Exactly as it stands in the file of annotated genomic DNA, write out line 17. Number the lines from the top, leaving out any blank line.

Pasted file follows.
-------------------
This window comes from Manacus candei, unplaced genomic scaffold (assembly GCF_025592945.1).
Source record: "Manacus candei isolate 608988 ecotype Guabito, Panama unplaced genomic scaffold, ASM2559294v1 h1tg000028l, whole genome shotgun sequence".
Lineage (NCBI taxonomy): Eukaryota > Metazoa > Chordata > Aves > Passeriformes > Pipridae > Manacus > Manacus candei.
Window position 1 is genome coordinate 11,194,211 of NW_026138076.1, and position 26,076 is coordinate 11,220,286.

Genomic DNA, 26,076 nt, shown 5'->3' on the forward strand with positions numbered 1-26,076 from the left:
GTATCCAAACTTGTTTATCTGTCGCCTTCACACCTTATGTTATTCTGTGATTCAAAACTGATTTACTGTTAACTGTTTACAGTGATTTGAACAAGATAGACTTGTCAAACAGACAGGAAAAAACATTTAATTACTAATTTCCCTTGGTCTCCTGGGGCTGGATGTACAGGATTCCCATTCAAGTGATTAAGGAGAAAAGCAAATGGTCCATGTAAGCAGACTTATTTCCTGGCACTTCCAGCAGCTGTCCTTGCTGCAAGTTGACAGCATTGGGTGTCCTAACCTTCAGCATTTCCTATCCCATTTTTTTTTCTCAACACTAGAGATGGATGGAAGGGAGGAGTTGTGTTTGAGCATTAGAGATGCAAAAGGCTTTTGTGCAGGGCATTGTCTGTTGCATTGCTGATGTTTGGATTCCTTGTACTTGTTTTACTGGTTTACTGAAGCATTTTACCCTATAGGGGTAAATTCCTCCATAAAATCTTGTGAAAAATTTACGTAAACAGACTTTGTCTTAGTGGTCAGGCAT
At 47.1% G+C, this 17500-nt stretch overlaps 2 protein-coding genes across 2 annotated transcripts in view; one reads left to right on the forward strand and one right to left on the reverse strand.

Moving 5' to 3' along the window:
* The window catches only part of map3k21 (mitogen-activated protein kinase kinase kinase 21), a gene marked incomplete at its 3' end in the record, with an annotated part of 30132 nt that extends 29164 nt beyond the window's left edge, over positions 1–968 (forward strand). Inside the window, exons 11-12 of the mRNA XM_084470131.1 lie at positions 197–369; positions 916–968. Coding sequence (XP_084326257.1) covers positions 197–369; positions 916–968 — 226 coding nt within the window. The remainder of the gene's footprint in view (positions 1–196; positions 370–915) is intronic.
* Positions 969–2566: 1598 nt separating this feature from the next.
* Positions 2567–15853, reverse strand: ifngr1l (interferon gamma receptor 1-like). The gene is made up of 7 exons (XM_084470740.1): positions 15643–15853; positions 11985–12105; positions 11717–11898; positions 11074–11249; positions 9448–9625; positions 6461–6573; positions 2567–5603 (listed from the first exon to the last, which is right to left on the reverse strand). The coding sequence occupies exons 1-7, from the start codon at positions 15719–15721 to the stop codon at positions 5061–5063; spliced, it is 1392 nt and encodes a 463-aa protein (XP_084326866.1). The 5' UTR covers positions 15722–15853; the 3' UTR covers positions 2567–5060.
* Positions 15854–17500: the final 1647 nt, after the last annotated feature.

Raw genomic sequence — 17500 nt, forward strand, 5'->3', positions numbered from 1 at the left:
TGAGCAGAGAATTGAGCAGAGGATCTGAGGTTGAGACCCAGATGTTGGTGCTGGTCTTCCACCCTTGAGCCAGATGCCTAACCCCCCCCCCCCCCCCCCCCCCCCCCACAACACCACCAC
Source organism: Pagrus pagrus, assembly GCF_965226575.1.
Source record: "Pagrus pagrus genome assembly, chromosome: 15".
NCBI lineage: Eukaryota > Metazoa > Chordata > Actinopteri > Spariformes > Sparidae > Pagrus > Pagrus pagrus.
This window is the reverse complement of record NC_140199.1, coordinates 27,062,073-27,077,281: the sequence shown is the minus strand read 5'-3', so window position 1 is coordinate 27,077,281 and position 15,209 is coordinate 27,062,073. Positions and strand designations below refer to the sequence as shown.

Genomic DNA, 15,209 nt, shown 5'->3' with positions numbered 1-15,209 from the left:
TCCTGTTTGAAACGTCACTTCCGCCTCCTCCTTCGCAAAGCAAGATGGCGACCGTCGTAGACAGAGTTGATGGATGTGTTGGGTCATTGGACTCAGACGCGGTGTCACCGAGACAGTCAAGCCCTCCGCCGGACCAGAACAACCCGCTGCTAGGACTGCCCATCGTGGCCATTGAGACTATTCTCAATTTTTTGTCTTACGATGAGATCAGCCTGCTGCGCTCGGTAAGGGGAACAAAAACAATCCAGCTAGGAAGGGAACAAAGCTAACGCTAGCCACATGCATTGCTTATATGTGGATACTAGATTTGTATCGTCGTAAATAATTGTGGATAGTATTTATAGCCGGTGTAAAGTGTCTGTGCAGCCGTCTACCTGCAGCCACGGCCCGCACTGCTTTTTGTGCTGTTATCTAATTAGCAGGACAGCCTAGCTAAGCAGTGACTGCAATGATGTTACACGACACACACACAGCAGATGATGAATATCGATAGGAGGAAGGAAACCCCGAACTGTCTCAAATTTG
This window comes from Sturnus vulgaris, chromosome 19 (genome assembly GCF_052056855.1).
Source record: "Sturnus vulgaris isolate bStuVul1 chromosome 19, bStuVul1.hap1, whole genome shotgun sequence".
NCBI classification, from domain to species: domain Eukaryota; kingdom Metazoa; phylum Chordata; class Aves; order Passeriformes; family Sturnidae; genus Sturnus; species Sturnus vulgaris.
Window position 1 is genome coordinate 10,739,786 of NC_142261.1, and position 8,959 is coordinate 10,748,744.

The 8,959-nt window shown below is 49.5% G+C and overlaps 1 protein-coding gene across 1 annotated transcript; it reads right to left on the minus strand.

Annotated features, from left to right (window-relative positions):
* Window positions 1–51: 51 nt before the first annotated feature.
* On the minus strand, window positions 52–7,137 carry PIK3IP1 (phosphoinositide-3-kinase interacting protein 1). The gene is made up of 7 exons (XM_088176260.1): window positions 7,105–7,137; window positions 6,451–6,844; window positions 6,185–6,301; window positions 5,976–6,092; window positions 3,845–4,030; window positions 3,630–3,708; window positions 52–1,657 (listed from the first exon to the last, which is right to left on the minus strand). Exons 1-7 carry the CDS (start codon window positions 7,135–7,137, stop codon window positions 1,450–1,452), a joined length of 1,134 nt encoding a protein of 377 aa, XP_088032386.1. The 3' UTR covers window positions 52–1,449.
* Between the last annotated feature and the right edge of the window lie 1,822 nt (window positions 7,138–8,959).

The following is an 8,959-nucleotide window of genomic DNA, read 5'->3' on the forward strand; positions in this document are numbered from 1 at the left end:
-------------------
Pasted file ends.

NCBI lineage: Eukaryota > Metazoa > Chordata > Actinopteri > Spariformes > Sparidae > Pagrus > Pagrus pagrus.